Concerned about violence and other problems in their schools, students across Philadelphia are taking matters into their own hands.
From fourth graders at Lingelbach Elementary to high school seniors at Bartram and Kensington, students have been taking steps to improve their schools' climates and reduce the tension that leads to aggressive behavior - before it becomes a problem.
During my first year of teaching, I tried everything to get my students to behave. Behavior charts, individual plans. Class incentives. Class consequences. Tricks, incentives, threats. Rewards, punishments. Strict attitude, friendly attitude. Yelling, reasoning, sweet-talking, pleading for sympathy.
One day, I wrote the word "celebration" on the board and promised the class they could have a party if they behaved for the whole day. I crossed each letter off one by one. By noon we all knew they'd never make it.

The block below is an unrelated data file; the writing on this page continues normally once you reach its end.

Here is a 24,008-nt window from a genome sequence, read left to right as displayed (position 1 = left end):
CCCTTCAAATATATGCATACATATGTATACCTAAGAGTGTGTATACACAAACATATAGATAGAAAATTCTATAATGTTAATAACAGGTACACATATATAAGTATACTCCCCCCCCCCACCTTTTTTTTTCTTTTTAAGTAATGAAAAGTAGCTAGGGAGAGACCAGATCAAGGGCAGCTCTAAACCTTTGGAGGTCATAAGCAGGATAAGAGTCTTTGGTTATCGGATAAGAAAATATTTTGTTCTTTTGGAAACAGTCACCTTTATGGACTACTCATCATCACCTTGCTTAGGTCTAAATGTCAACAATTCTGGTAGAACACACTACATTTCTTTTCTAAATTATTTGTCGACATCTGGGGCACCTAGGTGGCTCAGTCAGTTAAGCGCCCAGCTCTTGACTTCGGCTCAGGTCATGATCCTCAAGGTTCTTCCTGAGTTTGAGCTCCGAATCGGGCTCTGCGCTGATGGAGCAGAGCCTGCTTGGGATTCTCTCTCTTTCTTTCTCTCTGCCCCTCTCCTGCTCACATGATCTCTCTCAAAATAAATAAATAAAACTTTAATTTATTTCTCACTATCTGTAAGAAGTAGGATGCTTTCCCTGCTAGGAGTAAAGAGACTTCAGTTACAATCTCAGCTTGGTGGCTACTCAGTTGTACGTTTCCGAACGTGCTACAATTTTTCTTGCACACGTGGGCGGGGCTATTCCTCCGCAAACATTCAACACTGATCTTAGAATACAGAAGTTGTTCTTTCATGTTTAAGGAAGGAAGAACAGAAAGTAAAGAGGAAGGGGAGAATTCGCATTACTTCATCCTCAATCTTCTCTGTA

In short, I was desperate.
New teachers coming into Philadelphia schools may not be receiving the preparation and professional development they need to handle classroom discipline issues, conversations with these teachers reveal.
Inadequate training in classroom management in teacher education and certification programs and in the School District's own teacher induction program limits these teachers' ability to implement fairly the School District's new "zero tolerance" discipline policy.